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EU moots options for revision of biocide rulesqrcode

Jun. 19, 2008

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Jun. 19, 2008

Options for harmonising biocide registration fees and for reducing the regulatory burden on niche products have been outlined by the European Commission. Officials from the Commission's Environment Directorate-General presented the options at a stakeholder consultation last month on plans to revise the EU biocidal products Directive (98/8). The Directive covers non-crop pesticides. The meeting sought to provide more details on issues discussed at a similar workshop in January, which highlighted industry concern over high registration costs and the potential loss of active ingredients.

Fees have been a thorny topic for the industry. The current Directive allows member states to establish fee systems to cover the costs of evaluation and registration work. However, this has led to varying and high fees, acknowledged Pierre Choraine. The range in fees is Euros10,000-354,000 ($15,500-548,700) for ai evaluations and Euros1,000-70,000 ($1,550-108,500) for product authorisations. This could result in up to Euros1 million ($1.6 million) being paid for an ai that is being supported in 13 product types through the Directive's review of existing ais, he said.

Mr Choraine outlined four options for fees. The first would be to keep the national systems but increase the transparency on member states' fee levels and structures. The second would be to impose a harmonised fee structure, whereby member states charge their full fee for the first product type and a reduced fee for subsequent product types, with an instalment system for payments. Alternatively, a centralised fee system could be operated at EU level. A final option would be to introduce specific provisions to reduce the fee burden for small and medium-sized companies.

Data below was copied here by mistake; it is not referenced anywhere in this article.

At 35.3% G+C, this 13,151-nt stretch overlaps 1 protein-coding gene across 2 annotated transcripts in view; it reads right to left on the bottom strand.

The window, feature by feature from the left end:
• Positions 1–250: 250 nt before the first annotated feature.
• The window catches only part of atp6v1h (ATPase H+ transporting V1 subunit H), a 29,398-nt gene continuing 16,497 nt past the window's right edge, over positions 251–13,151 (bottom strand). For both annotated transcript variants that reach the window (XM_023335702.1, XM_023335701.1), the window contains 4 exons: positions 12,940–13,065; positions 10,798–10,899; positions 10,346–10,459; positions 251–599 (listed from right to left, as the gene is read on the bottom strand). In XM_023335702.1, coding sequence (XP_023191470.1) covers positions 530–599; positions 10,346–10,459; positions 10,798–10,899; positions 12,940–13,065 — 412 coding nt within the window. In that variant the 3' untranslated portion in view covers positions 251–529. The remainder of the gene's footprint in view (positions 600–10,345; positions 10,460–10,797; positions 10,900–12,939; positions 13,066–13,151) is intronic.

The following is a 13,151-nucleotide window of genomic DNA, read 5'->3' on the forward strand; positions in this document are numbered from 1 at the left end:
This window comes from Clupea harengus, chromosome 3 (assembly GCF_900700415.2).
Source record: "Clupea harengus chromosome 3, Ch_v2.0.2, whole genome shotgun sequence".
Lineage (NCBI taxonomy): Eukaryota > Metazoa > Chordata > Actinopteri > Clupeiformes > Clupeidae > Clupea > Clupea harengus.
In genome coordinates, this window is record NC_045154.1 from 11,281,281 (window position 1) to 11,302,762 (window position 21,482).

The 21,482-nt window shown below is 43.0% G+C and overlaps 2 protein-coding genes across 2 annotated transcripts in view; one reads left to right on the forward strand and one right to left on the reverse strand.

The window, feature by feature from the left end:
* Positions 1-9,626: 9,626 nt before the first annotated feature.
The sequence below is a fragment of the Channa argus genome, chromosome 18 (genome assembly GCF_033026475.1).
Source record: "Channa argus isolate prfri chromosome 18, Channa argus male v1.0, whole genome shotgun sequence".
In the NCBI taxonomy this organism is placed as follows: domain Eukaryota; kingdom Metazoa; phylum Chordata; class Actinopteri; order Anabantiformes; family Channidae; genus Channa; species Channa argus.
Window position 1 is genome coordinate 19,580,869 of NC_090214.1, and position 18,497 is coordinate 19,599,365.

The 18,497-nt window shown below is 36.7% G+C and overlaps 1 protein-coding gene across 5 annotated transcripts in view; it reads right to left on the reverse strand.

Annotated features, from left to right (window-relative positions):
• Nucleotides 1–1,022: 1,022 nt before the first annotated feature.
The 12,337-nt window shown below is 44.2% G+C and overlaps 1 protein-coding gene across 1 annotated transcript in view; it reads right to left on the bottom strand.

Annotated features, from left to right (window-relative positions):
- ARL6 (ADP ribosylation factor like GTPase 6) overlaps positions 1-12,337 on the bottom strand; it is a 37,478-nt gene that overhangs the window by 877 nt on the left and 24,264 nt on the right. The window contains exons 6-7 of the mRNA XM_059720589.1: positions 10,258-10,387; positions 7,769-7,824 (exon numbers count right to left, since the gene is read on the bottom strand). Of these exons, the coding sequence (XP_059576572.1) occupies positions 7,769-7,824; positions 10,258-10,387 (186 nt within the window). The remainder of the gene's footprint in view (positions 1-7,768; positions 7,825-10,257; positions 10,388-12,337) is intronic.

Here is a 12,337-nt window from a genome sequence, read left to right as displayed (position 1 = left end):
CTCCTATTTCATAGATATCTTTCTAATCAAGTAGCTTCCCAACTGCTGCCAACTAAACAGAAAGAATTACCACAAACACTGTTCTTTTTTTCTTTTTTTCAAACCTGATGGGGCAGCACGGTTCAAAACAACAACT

Similarly, improvements are needed in clarifying the provisions for waiving data requirements and helping companies, stressed Karola Maxianova. One option would be to oblige member states to inform applicants of their right to request a waiver, including the grounds for such a waiver, and to assist them in their request, she said. The authorities should clarify that core and additional data can be waived, she added.

In addition, there is a need to reform the "low risk" and "basic substances" concepts and to make them more attractive to companies wanting to support their ais through the re-registration procedure, said Ms Maxianova. Annex IA, which covers the provisions for and listing of EU-approved "low-risk" ais needs a "fundamental reform", she said. Either it should be reformed in line with the exemptions operating under the EU Registration, Evaluation and Authorisation of Chemicals (REACH) Regulation, or there should be a new system of direct authorisation of "low-risk" products at EU level. Meanwhile, Annex IB, which covered "basic substances", was never used and should be repealed, Ms Maxianova said.

The implementation of Directive 98/8 to date has largely focused on the evaluation and registration of ais, which is carried out at EU level. As yet, there has been no practical experience of applying the Directive's rules to the next stage, which is the national authorisation of products containing EU-approved ais and the mutual recognition of such authorisations by other EU member states, pointed out Mr Choraine.

In drawing up revision plans for the Directive, the EU authorities need to decide whether to maintain the national product registration system and strengthen mutual recognition procedures, or whether to extend the centralised system so that it covers products as well as ais, Mr Choraine said.

Measures to strengthen mutual recognition could be to allow or obligate: member states to initiate mutual recognition; and applicants to submit their applications at the same time in the different member states where they aim to sell the product. Once a product has been approved by one member state, it would be cleared for introduction in the other member states. There would be no need for further administrative procedures other than complying with labelling rules, Mr Choraine pointed out. The system could include a safeguard clause to allow member states to object to product introductions under "pre-defined circumstances", he added.

Alternatively, the current provisions could be replaced by a system of one single product authorisation at EU level, with an assessment by an EU agency or rapporteur member state, followed by a Commission decision. This could be best applied to products that: contain a new ai; or are used in industrial applications; or are "low risk". Mr Choraine said.

An impact assessment of the revision plans is expected to be finalised in September, said Birgit Van Tongelen. Final proposals for revising Directive 98/8 are due in November, said Chantal Bruetschy. The main revision will be preceded by a "mini-revision", which will serve to extend the review programme for existing ais until the main revision comes into force, Ms Bruetschy added.

Source: Agrow

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